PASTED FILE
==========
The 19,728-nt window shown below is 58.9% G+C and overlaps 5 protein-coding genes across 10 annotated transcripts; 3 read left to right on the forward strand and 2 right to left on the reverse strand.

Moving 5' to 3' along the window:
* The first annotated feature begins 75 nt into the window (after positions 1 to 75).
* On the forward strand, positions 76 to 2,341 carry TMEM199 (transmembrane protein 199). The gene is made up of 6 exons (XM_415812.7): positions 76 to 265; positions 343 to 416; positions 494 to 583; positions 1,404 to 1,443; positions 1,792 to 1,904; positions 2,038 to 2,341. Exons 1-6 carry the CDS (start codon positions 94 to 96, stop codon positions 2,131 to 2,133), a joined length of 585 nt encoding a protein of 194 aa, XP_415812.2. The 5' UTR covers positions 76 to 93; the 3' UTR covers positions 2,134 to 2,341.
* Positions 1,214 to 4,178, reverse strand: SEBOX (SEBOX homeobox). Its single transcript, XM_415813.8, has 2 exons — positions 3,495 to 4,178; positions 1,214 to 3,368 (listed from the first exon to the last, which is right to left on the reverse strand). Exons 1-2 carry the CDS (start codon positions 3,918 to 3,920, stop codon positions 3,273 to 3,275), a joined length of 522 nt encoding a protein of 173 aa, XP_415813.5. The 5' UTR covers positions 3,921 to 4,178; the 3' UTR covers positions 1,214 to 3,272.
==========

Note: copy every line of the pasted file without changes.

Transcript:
The 19,728-nt window shown below is 58.9% G+C and overlaps 5 protein-coding genes across 10 annotated transcripts; 3 read left to right on the forward strand and 2 right to left on the reverse strand.

Moving 5' to 3' along the window:
* The first annotated feature begins 75 nt into the window (after positions 1 to 75).
* On the forward strand, positions 76 to 2,341 carry TMEM199 (transmembrane protein 199). The gene is made up of 6 exons (XM_415812.7): positions 76 to 265; positions 343 to 416; positions 494 to 583; positions 1,404 to 1,443; positions 1,792 to 1,904; positions 2,038 to 2,341. Exons 1-6 carry the CDS (start codon positions 94 to 96, stop codon positions 2,131 to 2,133), a joined length of 585 nt encoding a protein of 194 aa, XP_415812.2. The 5' UTR covers positions 76 to 93; the 3' UTR covers positions 2,134 to 2,341.
* Positions 1,214 to 4,178, reverse strand: SEBOX (SEBOX homeobox). Its single transcript, XM_415813.8, has 2 exons — positions 3,495 to 4,178; positions 1,214 to 3,368 (listed from the first exon to the last, which is right to left on the reverse strand). Exons 1-2 carry the CDS (start codon positions 3,918 to 3,920, stop codon positions 3,273 to 3,275), a joined length of 522 nt encoding a protein of 173 aa, XP_415813.5. The 5' UTR covers positions 3,921 to 4,178; the 3' UTR covers positions 1,214 to 3,272.